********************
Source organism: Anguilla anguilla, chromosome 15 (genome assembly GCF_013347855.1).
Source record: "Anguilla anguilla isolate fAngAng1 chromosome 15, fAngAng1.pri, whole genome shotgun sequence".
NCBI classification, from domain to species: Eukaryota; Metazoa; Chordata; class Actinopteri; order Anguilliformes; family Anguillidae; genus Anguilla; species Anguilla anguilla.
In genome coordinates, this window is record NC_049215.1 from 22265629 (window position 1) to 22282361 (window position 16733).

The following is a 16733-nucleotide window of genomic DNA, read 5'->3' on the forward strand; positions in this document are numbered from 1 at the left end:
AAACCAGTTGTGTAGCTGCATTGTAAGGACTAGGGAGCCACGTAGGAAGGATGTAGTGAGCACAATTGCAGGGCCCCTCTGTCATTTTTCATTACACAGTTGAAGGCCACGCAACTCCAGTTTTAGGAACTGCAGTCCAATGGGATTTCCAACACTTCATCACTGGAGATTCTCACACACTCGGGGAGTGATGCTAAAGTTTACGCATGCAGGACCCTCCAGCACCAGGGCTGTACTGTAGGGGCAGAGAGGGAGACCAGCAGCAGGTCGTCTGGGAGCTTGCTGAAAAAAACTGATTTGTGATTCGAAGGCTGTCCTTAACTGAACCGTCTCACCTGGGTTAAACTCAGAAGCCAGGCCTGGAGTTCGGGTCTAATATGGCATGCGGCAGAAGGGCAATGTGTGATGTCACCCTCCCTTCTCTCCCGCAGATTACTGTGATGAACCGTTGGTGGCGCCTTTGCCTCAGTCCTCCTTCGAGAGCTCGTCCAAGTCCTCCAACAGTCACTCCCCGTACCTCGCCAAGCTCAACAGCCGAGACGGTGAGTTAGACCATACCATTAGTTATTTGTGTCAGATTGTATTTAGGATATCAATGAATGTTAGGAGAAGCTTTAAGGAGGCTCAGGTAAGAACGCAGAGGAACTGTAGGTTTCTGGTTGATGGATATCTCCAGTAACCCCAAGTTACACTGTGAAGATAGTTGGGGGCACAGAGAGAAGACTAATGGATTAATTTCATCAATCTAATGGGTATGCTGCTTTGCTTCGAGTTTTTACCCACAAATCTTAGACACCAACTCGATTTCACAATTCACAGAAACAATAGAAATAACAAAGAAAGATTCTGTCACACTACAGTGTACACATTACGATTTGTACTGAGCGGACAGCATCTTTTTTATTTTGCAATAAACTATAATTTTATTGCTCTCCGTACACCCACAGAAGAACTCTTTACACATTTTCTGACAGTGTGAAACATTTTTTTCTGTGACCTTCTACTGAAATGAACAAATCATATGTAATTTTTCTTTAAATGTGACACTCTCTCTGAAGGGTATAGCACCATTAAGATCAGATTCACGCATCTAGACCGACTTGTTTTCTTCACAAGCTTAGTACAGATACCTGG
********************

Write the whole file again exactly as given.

Source organism: Anguilla anguilla, chromosome 15 (genome assembly GCF_013347855.1).
Source record: "Anguilla anguilla isolate fAngAng1 chromosome 15, fAngAng1.pri, whole genome shotgun sequence".
NCBI classification, from domain to species: Eukaryota; Metazoa; Chordata; class Actinopteri; order Anguilliformes; family Anguillidae; genus Anguilla; species Anguilla anguilla.
In genome coordinates, this window is record NC_049215.1 from 22265629 (window position 1) to 22282361 (window position 16733).

The following is a 16733-nucleotide window of genomic DNA, read 5'->3' on the forward strand; positions in this document are numbered from 1 at the left end:
AAACCAGTTGTGTAGCTGCATTGTAAGGACTAGGGAGCCACGTAGGAAGGATGTAGTGAGCACAATTGCAGGGCCCCTCTGTCATTTTTCATTACACAGTTGAAGGCCACGCAACTCCAGTTTTAGGAACTGCAGTCCAATGGGATTTCCAACACTTCATCACTGGAGATTCTCACACACTCGGGGAGTGATGCTAAAGTTTACGCATGCAGGACCCTCCAGCACCAGGGCTGTACTGTAGGGGCAGAGAGGGAGACCAGCAGCAGGTCGTCTGGGAGCTTGCTGAAAAAAACTGATTTGTGATTCGAAGGCTGTCCTTAACTGAACCGTCTCACCTGGGTTAAACTCAGAAGCCAGGCCTGGAGTTCGGGTCTAATATGGCATGCGGCAGAAGGGCAATGTGTGATGTCACCCTCCCTTCTCTCCCGCAGATTACTGTGATGAACCGTTGGTGGCGCCTTTGCCTCAGTCCTCCTTCGAGAGCTCGTCCAAGTCCTCCAACAGTCACTCCCCGTACCTCGCCAAGCTCAACAGCCGAGACGGTGAGTTAGACCATACCATTAGTTATTTGTGTCAGATTGTATTTAGGATATCAATGAATGTTAGGAGAAGCTTTAAGGAGGCTCAGGTAAGAACGCAGAGGAACTGTAGGTTTCTGGTTGATGGATATCTCCAGTAACCCCAAGTTACACTGTGAAGATAGTTGGGGGCACAGAGAGAAGACTAATGGATTAATTTCATCAATCTAATGGGTATGCTGCTTTGCTTCGAGTTTTTACCCACAAATCTTAGACACCAACTCGATTTCACAATTCACAGAAACAATAGAAATAACAAAGAAAGATTCTGTCACACTACAGTGTACACATTACGATTTGTACTGAGCGGACAGCATCTTTTTTATTTTGCAATAAACTATAATTTTATTGCTCTCCGTACACCCACAGAAGAACTCTTTACACATTTTCTGACAGTGTGAAACATTTTTTTCTGTGACCTTCTACTGAAATGAACAAATCATATGTAATTTTTCTTTAAATGTGACACTCTCTCTGAAGGGTATAGCACCATTAAGATCAGATTCACGCATCTAGACCGACTTGTTTTCTTCACAAGCTTAGTACAGATACCTGG